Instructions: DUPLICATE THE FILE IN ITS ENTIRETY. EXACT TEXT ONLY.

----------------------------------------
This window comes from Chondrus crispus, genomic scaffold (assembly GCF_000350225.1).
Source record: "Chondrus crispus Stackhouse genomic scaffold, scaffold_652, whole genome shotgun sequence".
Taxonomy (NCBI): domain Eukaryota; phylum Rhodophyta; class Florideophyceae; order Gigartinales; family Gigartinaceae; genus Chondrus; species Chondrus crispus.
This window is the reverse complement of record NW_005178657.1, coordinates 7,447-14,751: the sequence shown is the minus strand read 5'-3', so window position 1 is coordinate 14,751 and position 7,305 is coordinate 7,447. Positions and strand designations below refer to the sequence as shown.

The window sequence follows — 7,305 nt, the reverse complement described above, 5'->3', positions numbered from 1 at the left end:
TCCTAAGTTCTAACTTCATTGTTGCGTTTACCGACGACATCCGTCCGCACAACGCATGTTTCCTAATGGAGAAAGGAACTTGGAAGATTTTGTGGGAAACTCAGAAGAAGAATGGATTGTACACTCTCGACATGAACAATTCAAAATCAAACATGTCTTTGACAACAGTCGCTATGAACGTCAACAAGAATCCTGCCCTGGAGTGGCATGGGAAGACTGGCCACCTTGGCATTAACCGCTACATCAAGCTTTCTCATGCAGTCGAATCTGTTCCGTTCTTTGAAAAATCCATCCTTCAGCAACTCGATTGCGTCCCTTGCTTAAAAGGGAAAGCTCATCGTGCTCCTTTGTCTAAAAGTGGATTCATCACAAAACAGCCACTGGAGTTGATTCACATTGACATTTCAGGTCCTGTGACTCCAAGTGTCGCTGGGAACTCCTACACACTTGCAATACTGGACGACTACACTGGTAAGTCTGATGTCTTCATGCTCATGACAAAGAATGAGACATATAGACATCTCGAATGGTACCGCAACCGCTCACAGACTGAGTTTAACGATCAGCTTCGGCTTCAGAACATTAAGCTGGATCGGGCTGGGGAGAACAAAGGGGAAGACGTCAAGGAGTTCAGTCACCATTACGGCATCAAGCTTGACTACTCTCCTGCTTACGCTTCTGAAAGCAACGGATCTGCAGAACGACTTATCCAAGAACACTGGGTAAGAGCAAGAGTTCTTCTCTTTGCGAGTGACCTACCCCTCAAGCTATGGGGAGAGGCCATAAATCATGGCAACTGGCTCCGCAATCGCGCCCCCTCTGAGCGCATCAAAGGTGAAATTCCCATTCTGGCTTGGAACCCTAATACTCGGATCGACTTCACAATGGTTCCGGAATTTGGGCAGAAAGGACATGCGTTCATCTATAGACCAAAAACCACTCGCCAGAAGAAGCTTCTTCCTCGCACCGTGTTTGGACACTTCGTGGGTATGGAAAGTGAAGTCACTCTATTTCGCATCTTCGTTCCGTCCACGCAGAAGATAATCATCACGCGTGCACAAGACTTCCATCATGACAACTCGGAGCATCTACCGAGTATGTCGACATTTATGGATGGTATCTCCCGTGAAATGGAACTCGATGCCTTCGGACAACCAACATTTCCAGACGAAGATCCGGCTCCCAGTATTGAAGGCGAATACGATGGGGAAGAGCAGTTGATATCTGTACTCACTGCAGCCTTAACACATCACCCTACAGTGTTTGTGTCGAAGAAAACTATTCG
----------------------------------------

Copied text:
This window comes from Chondrus crispus, genomic scaffold (assembly GCF_000350225.1).
Source record: "Chondrus crispus Stackhouse genomic scaffold, scaffold_652, whole genome shotgun sequence".
Taxonomy (NCBI): domain Eukaryota; phylum Rhodophyta; class Florideophyceae; order Gigartinales; family Gigartinaceae; genus Chondrus; species Chondrus crispus.
This window is the reverse complement of record NW_005178657.1, coordinates 7,447-14,751: the sequence shown is the minus strand read 5'-3', so window position 1 is coordinate 14,751 and position 7,305 is coordinate 7,447. Positions and strand designations below refer to the sequence as shown.

The window sequence follows — 7,305 nt, the reverse complement described above, 5'->3', positions numbered from 1 at the left end:
TCCTAAGTTCTAACTTCATTGTTGCGTTTACCGACGACATCCGTCCGCACAACGCATGTTTCCTAATGGAGAAAGGAACTTGGAAGATTTTGTGGGAAACTCAGAAGAAGAATGGATTGTACACTCTCGACATGAACAATTCAAAATCAAACATGTCTTTGACAACAGTCGCTATGAACGTCAACAAGAATCCTGCCCTGGAGTGGCATGGGAAGACTGGCCACCTTGGCATTAACCGCTACATCAAGCTTTCTCATGCAGTCGAATCTGTTCCGTTCTTTGAAAAATCCATCCTTCAGCAACTCGATTGCGTCCCTTGCTTAAAAGGGAAAGCTCATCGTGCTCCTTTGTCTAAAAGTGGATTCATCACAAAACAGCCACTGGAGTTGATTCACATTGACATTTCAGGTCCTGTGACTCCAAGTGTCGCTGGGAACTCCTACACACTTGCAATACTGGACGACTACACTGGTAAGTCTGATGTCTTCATGCTCATGACAAAGAATGAGACATATAGACATCTCGAATGGTACCGCAACCGCTCACAGACTGAGTTTAACGATCAGCTTCGGCTTCAGAACATTAAGCTGGATCGGGCTGGGGAGAACAAAGGGGAAGACGTCAAGGAGTTCAGTCACCATTACGGCATCAAGCTTGACTACTCTCCTGCTTACGCTTCTGAAAGCAACGGATCTGCAGAACGACTTATCCAAGAACACTGGGTAAGAGCAAGAGTTCTTCTCTTTGCGAGTGACCTACCCCTCAAGCTATGGGGAGAGGCCATAAATCATGGCAACTGGCTCCGCAATCGCGCCCCCTCTGAGCGCATCAAAGGTGAAATTCCCATTCTGGCTTGGAACCCTAATACTCGGATCGACTTCACAATGGTTCCGGAATTTGGGCAGAAAGGACATGCGTTCATCTATAGACCAAAAACCACTCGCCAGAAGAAGCTTCTTCCTCGCACCGTGTTTGGACACTTCGTGGGTATGGAAAGTGAAGTCACTCTATTTCGCATCTTCGTTCCGTCCACGCAGAAGATAATCATCACGCGTGCACAAGACTTCCATCATGACAACTCGGAGCATCTACCGAGTATGTCGACATTTATGGATGGTATCTCCCGTGAAATGGAACTCGATGCCTTCGGACAACCAACATTTCCAGACGAAGATCCGGCTCCCAGTATTGAAGGCGAATACGATGGGGAAGAGCAGTTGATATCTGTACTCACTGCAGCCTTAACACATCACCCTACAGTGTTTGTGTCGAAGAAAACTATTCG